* (unless the original instruction later moves the card somewhere else you don’t control(?), e.g. the Supply) Precedent: none?
* Anytime you play a card (assuming it wasn’t already yours). Precedent: Trail
—hypotheticals—
* A card is put or passed into a zone you control, e.g. deck, play area, Tavern mat (assuming it wasn’t already yours). Precedent: none, other than the scenarios already covered

That was fun. Did I miss any? I thought I could come up with more hypotheticals, but alas I am tired this week.

And I’ll leave it someone else for the unacquire list. :D

I wish I had thought to use “acquire” instead of “get” when I wrote this thread 7 years ago: http://forum.dominionstrategy.com/index.php?topic=13116.0

I think Trail / playing a card is the only thing to add to my list since last time I edited it.

You missed Exchange. And actually we both missed buying a card. A card you buy becomes yours before you gain it, although with the new errata removing all on-buy triggers, I don’t think this distinction would ever matter.

40
Dominion General Discussion / Re: Hinterlands 2E Preview 3
« on: June 30, 2022, 06:20:11 pm »
I don't know how I feel about the fact that playing a card from the Trash automatically means that the card is now part of your deck. We know from many other Command card examples that playing a card, leaving it there, does not cause the card to become part of your deck. It seems somewhat counterintuitive that "leaving it there" now means not only that the card doesn't move, but it also has an extra meaning that the card doesn't become part of your deck. I guess there's a new rule that any card that ends up in your play area automatically becomes part of your deck?

That's not an "extra meaning" for "leaving it there"; that's the entire meaning of "leaving it there"—you leave it where it is, instead of putting it in your play area. Trail doesn't say "leaving it there" (i.e., in the Trash), and the text of Trail specifies that the card may be in the Trash, so Trail self-playing from the trash moves it into the play area for the same reason that Golem playing a card moves it into the play area from set-aside-cards land. The stop-moving rule doesn't apply the way it would for say, Throne/Horse because Throne doesn't know to look for the Horse in the supply; but Trail does know to look for itself in the trash.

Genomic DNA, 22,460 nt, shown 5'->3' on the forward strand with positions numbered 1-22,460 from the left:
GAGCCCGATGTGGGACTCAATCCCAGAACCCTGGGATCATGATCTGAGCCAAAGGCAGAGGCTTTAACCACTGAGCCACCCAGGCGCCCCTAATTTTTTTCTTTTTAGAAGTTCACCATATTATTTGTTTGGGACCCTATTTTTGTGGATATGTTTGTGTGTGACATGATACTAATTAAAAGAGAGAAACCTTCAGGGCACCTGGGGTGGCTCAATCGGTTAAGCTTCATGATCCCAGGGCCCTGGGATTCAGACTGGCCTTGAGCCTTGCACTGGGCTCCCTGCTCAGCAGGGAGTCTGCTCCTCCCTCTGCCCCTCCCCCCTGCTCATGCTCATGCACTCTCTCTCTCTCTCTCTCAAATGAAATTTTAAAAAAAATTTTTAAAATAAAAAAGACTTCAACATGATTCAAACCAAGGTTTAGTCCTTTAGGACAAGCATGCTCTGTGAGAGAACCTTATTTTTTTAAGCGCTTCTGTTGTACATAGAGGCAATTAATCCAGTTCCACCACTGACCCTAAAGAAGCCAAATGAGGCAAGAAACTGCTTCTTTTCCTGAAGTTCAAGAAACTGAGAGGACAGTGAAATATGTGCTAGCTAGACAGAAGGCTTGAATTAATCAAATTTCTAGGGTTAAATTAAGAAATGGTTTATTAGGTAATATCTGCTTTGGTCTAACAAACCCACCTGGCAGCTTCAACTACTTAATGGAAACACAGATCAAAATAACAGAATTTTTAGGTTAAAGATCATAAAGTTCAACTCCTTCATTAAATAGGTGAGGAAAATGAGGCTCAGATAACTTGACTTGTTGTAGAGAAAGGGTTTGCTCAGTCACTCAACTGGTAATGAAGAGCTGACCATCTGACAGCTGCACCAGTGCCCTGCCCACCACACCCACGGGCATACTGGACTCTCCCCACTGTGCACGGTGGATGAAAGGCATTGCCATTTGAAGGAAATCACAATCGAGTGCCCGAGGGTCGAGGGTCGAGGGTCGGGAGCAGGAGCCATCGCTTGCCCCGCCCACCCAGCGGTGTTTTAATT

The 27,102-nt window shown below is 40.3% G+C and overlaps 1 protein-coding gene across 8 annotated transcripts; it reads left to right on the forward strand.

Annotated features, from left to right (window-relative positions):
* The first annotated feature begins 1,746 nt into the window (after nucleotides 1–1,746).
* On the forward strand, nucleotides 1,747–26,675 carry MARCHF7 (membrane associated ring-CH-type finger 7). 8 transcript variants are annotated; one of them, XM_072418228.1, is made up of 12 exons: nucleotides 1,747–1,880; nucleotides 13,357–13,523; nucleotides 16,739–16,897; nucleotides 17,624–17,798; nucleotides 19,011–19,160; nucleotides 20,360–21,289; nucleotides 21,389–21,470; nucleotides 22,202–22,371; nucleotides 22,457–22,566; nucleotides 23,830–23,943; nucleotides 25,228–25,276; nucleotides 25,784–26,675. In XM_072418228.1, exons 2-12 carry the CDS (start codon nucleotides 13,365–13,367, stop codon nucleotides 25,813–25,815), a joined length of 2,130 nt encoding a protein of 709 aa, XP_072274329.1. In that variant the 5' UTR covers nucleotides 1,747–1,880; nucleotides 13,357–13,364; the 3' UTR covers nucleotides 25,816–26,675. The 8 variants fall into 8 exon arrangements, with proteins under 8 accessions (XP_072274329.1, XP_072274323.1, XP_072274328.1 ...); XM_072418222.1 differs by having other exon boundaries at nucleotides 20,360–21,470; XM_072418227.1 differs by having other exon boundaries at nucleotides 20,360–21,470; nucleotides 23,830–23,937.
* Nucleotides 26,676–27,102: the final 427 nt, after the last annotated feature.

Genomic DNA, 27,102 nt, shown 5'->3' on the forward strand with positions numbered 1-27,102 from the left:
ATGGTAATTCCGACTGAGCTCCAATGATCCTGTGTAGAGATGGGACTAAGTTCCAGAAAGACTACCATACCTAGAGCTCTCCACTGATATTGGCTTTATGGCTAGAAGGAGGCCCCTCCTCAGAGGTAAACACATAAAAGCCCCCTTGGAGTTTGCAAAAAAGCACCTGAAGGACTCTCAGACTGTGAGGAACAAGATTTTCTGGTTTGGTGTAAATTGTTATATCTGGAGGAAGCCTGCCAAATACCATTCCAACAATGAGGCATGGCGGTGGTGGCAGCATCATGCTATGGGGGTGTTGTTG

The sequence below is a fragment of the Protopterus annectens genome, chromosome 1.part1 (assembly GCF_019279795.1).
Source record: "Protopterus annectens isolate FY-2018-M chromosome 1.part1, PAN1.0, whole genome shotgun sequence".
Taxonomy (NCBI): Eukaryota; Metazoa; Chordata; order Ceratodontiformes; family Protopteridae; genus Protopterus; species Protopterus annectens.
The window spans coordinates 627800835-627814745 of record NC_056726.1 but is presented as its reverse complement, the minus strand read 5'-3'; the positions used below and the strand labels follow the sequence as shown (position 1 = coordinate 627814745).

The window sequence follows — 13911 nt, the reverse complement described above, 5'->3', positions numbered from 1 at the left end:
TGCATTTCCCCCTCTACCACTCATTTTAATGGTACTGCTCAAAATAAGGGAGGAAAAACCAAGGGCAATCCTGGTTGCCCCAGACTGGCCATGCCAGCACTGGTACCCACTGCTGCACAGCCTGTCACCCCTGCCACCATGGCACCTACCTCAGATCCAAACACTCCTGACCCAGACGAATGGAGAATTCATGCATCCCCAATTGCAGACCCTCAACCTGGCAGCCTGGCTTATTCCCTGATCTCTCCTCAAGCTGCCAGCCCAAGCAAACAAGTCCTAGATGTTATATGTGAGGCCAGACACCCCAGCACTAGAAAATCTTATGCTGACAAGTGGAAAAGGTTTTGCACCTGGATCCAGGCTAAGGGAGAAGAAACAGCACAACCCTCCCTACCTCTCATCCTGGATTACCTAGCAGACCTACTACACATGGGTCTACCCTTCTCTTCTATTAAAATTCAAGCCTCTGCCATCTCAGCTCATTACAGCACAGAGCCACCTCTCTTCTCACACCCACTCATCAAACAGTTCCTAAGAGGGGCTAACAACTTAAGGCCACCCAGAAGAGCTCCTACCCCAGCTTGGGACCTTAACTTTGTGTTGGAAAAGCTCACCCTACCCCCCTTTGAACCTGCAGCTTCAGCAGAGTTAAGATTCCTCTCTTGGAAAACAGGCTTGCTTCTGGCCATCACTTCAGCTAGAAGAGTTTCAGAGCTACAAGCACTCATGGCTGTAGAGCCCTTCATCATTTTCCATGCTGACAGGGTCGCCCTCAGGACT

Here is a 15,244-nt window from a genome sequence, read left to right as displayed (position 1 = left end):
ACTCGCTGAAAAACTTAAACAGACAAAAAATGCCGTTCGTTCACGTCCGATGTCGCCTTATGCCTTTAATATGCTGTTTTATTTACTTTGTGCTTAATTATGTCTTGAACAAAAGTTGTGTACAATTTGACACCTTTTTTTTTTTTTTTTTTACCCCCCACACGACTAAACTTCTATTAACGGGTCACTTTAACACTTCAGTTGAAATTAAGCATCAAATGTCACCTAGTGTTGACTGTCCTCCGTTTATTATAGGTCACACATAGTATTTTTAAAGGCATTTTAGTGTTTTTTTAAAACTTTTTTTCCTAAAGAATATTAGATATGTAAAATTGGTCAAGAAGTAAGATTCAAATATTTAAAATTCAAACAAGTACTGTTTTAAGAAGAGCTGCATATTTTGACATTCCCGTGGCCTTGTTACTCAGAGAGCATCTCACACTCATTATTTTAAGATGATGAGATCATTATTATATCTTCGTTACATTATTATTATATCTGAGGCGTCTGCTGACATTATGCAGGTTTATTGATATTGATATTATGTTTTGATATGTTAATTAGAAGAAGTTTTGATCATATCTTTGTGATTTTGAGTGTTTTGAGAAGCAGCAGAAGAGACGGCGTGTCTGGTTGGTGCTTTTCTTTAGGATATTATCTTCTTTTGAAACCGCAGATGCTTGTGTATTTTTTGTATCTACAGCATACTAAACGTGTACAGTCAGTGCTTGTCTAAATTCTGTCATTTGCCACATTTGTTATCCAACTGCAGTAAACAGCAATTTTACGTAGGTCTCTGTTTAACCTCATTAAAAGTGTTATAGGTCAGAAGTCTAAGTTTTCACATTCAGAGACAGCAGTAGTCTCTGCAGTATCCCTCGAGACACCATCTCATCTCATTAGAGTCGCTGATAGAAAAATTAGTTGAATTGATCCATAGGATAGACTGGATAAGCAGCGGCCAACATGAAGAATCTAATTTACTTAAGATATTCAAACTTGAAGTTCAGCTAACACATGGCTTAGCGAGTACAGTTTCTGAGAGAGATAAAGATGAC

What I mean is that before Trail, it was never known that a card moving to your play area caused it to be part of your deck. Maybe that should have just been obvious, but nothing ever mattered for it.  Without such a rule, “leaving it there” only would affect a played card’s location; not its ownership. Because that rule exists, “leaving it there” now also prevents the card from becoming yours.

It was the same when Fortress was released. A new rule had to be added, specifically written or not, that says that a card you don’t own moving to your hand causes that card to be part of your deck.

41
Dominion General Discussion / Re: Interview with Donald X.
« on: June 29, 2022, 05:21:41 pm »
2nd editions seem to be a pretty tumultuous event, with all of us opining on which changes we think are good or bad, mourning the loss of our favorite weak, complicated, or unfun cards, and generally complaining about things we don’t like. Some of these changes - like the change to Bonfire - can require change for reasons that aren’t immediately noticeable to most of us. I, personally, was pretty disappointed at the change to Bonfire, said as much in the preview thread, and never stopped to consider that maybe the designer of the game had good reasons for changing it the way he did.

On that note, is there a way that we can get answers to our burning questions in a way that’s more helpful/less hostile? Would it be nice to have a mega thread devoted specifically to 2E questions where we ask “Why did Bonfire change this way?” Should we just be more polite and give you the benefit of the doubt as we ask? Stop clamoring and just wait for the secret history?

Or do you not even enjoy discussing the minutiae of every errata and want us to just let it be?

Thanks for all your hard work in making the game the best it can be. I’m sorry if any of my comments have been annoying to read or sound ungrateful.

Followup to this, in that thread it was said that Bonfire had a second reason for changing which LastFootnote had forgotten about. What was the other reason?

42
Dominion General Discussion / Re: Hinterlands 2E Preview 3
« on: June 29, 2022, 05:15:05 pm »
I wonder why Berserker isn't a Reaction card; it seems to meet all the requirements.

No "when you gain this" cards are Reactions... Trail is specifically because of the Discard part.

43